Unions went for broke in Michigan and they lost big time.
Michigan voters soundly defeated a measure that would have given public-sector unions a potent tool to challenge any law -- past, present or future -- limiting their benefits and powers. It would also have permanently barred Michigan from becoming a right-to-work state where payment of dues is no longer required as a condition of employment in unionized companies.
Will this defeat now open the right-to-work floodgates?
Although both sides raised a whopping $20-plus million for their campaigns, ultimately the proposal lost by a wide margin because of opposition across the political spectrum. Both the Detroit News and the Detroit Free Press, the state’s flagship conservative and liberal papers respectively, counseled a “no” vote. The Free Press, usually an ardent supporter of collective-bargaining rights, concluded: “Michigan just can’t afford those kinds of limitations in an era when debt from pension and health obligations to current and retired employees are pushing many local governments to the brink of insolvency.”
All of this would have rung the death knell for the last two years of fiscal reforms by Governor Rick Snyder, a moderate Republican, paving the way for future tax increases on individuals and businesses. This would have been economically devastating for Michigan, which went into a recession several years before the rest of the country -- and is only now beginning to post a slow recovery. Its unemployment is still about a point above the national average.
The unions may wish they had never overplayed their hand in this battle. They were field-testing a strategy to take back existing right-to-work states that allow legislative action through ballot referendums.
If anything, however, they hurt their cause. Ever since Indiana became the first right-to-work state in the Rust Belt earlier this year -- and 23rd in the country -- Governor Snyder has been under tremendous pressure from his party, which controls both legislative chambers, to push a right-to-work law in Michigan as well. Snyder resisted because he wanted to concentrate on tax and regulatory changes and avoid a distracting fight with unions. But conservative lawmakers are going to interpret the resounding defeat for the ballot proposition as essentially a mandate for a right-to-work law in the state. It is now unclear whether Snyder will have the will or the clout to hold them at bay.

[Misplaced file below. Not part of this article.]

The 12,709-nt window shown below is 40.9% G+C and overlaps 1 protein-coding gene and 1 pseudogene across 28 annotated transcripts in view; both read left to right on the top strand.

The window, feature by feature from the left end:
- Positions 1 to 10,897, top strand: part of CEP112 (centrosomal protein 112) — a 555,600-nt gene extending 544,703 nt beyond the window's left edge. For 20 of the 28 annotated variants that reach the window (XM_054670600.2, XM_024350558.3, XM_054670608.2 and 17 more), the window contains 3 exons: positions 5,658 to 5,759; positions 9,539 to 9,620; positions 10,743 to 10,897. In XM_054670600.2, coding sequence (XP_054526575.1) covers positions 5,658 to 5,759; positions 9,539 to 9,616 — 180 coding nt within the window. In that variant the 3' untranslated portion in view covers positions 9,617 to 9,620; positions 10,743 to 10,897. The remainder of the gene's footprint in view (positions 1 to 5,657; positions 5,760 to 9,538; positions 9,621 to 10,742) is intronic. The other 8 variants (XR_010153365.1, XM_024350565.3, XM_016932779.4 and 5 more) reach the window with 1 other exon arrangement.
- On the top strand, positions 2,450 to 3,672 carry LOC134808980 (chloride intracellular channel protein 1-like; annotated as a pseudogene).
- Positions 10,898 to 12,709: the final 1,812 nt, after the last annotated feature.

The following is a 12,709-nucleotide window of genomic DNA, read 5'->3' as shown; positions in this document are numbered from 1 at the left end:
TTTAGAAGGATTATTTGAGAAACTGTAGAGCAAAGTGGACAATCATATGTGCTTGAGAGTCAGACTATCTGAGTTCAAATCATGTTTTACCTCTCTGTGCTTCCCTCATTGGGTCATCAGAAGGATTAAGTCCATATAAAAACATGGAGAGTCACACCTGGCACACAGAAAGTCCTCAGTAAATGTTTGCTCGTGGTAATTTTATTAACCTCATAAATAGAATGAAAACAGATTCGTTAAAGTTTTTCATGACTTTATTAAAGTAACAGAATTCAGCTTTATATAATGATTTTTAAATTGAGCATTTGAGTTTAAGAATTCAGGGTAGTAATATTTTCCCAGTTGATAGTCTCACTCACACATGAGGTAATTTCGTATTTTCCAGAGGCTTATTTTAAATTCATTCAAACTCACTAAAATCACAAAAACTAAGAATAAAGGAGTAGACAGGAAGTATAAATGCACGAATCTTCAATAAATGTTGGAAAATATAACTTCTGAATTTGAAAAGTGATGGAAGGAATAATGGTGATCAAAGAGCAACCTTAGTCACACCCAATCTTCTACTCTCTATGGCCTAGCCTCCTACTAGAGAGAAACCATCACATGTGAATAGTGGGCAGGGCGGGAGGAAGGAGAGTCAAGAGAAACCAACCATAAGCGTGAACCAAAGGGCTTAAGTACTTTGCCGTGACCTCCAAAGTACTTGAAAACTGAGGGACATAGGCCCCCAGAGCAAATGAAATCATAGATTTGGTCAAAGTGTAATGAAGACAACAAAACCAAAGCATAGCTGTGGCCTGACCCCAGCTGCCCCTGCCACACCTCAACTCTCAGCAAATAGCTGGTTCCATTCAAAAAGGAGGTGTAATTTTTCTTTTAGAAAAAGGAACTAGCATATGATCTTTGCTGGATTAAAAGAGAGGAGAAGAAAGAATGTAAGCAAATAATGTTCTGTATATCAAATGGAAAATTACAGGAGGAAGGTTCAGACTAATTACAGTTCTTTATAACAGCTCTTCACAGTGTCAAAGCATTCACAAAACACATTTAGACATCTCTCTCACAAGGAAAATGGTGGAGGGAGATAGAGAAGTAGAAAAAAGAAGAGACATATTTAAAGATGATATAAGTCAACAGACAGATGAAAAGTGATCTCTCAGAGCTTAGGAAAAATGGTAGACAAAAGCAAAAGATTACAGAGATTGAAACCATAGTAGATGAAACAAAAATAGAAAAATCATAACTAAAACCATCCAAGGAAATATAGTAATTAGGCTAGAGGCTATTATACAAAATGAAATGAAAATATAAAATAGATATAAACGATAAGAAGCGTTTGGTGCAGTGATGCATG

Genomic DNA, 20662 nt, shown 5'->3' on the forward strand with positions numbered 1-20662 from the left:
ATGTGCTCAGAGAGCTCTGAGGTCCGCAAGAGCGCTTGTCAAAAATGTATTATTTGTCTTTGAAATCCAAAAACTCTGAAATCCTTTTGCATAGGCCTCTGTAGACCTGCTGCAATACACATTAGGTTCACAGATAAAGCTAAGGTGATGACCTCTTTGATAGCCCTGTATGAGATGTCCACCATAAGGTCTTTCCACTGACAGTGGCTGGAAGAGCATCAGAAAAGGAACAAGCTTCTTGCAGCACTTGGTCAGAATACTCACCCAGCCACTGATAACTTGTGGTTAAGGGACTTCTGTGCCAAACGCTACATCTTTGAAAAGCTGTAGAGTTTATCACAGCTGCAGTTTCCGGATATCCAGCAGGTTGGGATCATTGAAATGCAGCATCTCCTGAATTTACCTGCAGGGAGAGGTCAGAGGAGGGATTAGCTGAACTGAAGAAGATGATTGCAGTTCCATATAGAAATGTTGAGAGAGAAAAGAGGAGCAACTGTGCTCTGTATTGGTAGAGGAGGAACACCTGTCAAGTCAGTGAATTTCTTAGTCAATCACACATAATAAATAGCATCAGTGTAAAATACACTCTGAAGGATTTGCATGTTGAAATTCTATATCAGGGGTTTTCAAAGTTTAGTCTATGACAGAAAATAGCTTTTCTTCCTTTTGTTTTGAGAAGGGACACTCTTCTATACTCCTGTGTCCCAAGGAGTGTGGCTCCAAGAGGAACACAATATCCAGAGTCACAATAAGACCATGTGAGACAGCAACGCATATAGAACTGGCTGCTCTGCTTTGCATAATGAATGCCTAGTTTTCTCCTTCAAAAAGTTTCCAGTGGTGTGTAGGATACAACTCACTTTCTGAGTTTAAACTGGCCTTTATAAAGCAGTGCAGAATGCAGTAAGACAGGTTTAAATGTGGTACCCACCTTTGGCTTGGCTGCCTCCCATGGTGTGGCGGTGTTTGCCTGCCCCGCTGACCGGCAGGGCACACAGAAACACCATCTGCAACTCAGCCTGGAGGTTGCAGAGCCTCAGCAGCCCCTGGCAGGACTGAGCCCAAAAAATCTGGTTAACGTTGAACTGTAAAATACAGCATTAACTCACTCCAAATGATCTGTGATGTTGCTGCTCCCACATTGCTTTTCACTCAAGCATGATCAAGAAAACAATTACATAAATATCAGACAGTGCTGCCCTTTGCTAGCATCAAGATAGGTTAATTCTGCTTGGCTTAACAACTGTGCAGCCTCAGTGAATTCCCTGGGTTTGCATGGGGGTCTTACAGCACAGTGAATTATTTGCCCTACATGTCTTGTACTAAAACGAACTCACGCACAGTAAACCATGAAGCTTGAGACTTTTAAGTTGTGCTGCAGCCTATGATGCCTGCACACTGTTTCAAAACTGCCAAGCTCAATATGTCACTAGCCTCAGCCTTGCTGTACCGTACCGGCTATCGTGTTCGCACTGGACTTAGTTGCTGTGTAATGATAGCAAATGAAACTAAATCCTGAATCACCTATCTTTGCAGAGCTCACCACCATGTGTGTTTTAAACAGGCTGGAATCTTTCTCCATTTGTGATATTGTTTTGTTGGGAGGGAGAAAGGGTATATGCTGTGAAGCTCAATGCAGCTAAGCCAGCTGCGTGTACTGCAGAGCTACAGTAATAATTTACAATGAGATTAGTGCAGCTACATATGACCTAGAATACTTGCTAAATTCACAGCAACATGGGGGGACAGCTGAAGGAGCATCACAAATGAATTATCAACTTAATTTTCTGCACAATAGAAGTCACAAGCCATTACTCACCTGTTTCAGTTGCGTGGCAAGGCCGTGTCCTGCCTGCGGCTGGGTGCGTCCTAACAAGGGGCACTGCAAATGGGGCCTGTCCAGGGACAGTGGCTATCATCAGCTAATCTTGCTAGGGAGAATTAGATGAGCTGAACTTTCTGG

High labor costs are the biggest obstacle deterring manufacturers from setting up shop in Michigan, depressing employment. If Michigan had been a right-to-work state, according to research by economist Hari Singh of Grand Valley State University, the auto industry, for example, would have seen a 25 percent gain in jobs since 1965. Instead, it lost 56.6 percent just from 2002 to 2009, shrinking its work force by 165,777.
Even before the collective-bargaining measure, polls showed that 50 to 60 percent of Michigan residents supported a right-to-work law. That number will no doubt be even higher now. If Michigan goes that route, it will become difficult for non-right-to-work states to resist and remain competitive.
(Shikha Dalmia is a senior analyst at the Reason Foundation and a contributor to Bloomberg View.)
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